With its name meaning ‘the water boils’, Hierve el Agua is a popular day trip from Oaxaca City. Jaw-dropping views complement the naturally-formed warm mineral pools and petrified waterfalls.
I was unsure whether to include this as something to do or miss because parts of this experience were amazing, and other aspects were a little underwhelming. I visited during the dry season (December-April), when the low rainfall means the pools are shallow and, to be honest, a little grim. However, it apparently is a much more lush and lovely experience during the rest of the year.
What I liked about this experience were the lovely views and the trip there. You can join a tour to travel to the remote site in comfort, but I went a more local route. It added to the experience, especially as the trip takes about two hours each way (so make sure you allow time for this, especially if you want to also visit the ruins at Mitla in the morning).
First, catch a bus to Mitla from the Estadio Eduardo Vasconcelos baseball stadium. You’ll spot camionetas (mini-trucks with covered wagon-style back) with signs saying Hierve el Agua when you arrive. It’s an intimate, bumpy, but enjoyable experience with great views and good vibes. I bonded with a bunch of other solo travellers on the ride out, so I found it a lot of fun. I think the journey of bus + truck costs around 200 pesos return, so very affordable compared to the tours, which are around four times that price.
One of the best tips that Suleyma from Around Oaxaca City gave me was to climb up to the lookout above the city just before sunset and enjoy the incredible views.
El Mirador del Cerro del fortín isn’t anywhere fancy – it’s simply a place on the side of a highway leading out of Oaxaca. However, this particular spot has views all the way across the valley where this beautiful city is located. You can walk up there either along the highway or up from one of the steep roads that lead up from Panorámica del Fortín (I recommend going down this way, into the city for dinner or drinks after).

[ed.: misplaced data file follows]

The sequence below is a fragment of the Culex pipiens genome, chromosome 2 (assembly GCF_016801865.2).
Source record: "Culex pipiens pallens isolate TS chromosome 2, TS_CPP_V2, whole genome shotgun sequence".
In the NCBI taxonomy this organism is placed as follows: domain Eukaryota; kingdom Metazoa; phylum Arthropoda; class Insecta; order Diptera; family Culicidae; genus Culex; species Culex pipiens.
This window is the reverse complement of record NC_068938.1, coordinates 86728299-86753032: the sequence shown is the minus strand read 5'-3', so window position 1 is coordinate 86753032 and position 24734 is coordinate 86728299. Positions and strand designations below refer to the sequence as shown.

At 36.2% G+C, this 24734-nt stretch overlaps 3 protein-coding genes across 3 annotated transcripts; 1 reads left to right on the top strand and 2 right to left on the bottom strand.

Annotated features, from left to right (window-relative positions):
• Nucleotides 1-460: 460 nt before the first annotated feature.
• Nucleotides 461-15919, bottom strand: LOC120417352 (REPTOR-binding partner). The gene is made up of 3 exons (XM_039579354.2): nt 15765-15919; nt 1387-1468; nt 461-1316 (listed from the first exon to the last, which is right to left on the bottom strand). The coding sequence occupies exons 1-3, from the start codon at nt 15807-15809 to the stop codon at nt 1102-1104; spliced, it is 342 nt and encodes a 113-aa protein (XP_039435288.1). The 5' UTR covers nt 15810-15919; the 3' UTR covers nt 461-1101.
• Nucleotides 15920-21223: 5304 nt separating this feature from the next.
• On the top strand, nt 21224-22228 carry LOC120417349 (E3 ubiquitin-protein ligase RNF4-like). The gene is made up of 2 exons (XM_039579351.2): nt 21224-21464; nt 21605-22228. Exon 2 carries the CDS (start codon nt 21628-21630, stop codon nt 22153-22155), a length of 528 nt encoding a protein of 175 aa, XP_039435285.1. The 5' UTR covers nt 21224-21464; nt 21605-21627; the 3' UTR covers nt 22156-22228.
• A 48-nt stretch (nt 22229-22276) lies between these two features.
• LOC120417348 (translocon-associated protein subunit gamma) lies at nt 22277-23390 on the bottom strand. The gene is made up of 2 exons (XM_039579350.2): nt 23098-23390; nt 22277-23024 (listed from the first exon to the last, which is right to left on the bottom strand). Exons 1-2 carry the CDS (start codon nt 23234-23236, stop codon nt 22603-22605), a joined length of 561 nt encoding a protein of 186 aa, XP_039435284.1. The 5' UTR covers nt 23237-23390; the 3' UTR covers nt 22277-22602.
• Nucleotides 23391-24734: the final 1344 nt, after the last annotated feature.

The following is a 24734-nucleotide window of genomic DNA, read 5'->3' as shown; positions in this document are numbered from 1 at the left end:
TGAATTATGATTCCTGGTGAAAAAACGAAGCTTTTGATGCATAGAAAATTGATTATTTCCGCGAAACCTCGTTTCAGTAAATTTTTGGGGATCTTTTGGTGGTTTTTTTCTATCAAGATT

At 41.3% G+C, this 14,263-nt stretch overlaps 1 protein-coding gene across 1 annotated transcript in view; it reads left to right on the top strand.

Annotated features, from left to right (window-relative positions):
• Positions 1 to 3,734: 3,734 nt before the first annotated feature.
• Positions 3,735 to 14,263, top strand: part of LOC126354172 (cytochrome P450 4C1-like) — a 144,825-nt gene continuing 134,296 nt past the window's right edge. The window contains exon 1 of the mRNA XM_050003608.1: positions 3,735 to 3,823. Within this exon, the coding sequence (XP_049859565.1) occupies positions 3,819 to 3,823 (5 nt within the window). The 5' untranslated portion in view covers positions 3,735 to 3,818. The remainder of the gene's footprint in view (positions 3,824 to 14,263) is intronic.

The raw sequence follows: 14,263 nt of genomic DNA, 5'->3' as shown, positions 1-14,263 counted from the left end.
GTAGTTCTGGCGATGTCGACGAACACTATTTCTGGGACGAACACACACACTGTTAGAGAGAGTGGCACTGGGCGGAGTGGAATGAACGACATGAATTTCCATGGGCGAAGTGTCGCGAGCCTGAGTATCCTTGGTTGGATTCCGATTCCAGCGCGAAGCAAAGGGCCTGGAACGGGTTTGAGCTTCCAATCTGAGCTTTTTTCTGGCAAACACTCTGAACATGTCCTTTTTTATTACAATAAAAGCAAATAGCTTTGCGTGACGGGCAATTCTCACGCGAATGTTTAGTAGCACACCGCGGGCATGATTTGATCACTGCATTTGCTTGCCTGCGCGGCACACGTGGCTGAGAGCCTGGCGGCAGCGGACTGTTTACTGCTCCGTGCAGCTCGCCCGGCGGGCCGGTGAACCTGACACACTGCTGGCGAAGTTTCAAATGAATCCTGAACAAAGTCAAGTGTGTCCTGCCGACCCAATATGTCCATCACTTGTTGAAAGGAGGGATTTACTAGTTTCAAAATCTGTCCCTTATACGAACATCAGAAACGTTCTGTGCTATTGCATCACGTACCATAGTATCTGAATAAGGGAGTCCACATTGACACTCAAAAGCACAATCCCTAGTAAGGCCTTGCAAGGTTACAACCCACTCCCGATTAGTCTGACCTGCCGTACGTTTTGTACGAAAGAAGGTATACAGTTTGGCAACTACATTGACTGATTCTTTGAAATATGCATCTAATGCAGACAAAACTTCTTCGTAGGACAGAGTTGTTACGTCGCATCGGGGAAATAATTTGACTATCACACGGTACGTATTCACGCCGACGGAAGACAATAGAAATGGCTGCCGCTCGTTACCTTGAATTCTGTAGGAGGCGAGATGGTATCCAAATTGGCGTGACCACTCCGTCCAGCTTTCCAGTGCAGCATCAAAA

The Oaxacan region is brimming with beautiful handcrafted items and folk art. From eye-catching black pottery to the brightly coloured Alebrijes (sculptures of mythical creatures), your can’t go anywhere in the city without encountering a shop or stall selling something handmade in the region.
While you can buy something traditional, there are also many modern designers, artists, and creatives whose work can buy in this vibrant city. I opted to buy these beautiful earrings from a local designer Gaby Vilchiz from her shop and get compliments every time I wear them out. So, make sure you take a little bit of Oaxaca with you when you go, as it will undoubtedly be something you treasure forever.
This museum was closed due to Covid when I visited Oaxaca, unfortunately. Rufino Tamayo was a famous Modernisty artist born in this city in the late 1800s but rose to fame in Mexico for his paintings and prints in the mid-20th century. He was a contemporary of Diego Rivera and was known for his large-scale murals and eye-catching colours.
Tamayo opened the museum in 1974 after personally restoring the beautiful building it is housed in. Over 1,000 pieces of pre-Hispanic art featured inside was the personal collection of Tamayo and his wife, Olga, that they had sourced over the previous two decades. Apparently, this place is a bit of a hidden gem in Oaxaca City, and I hope one day I get the chance to see it.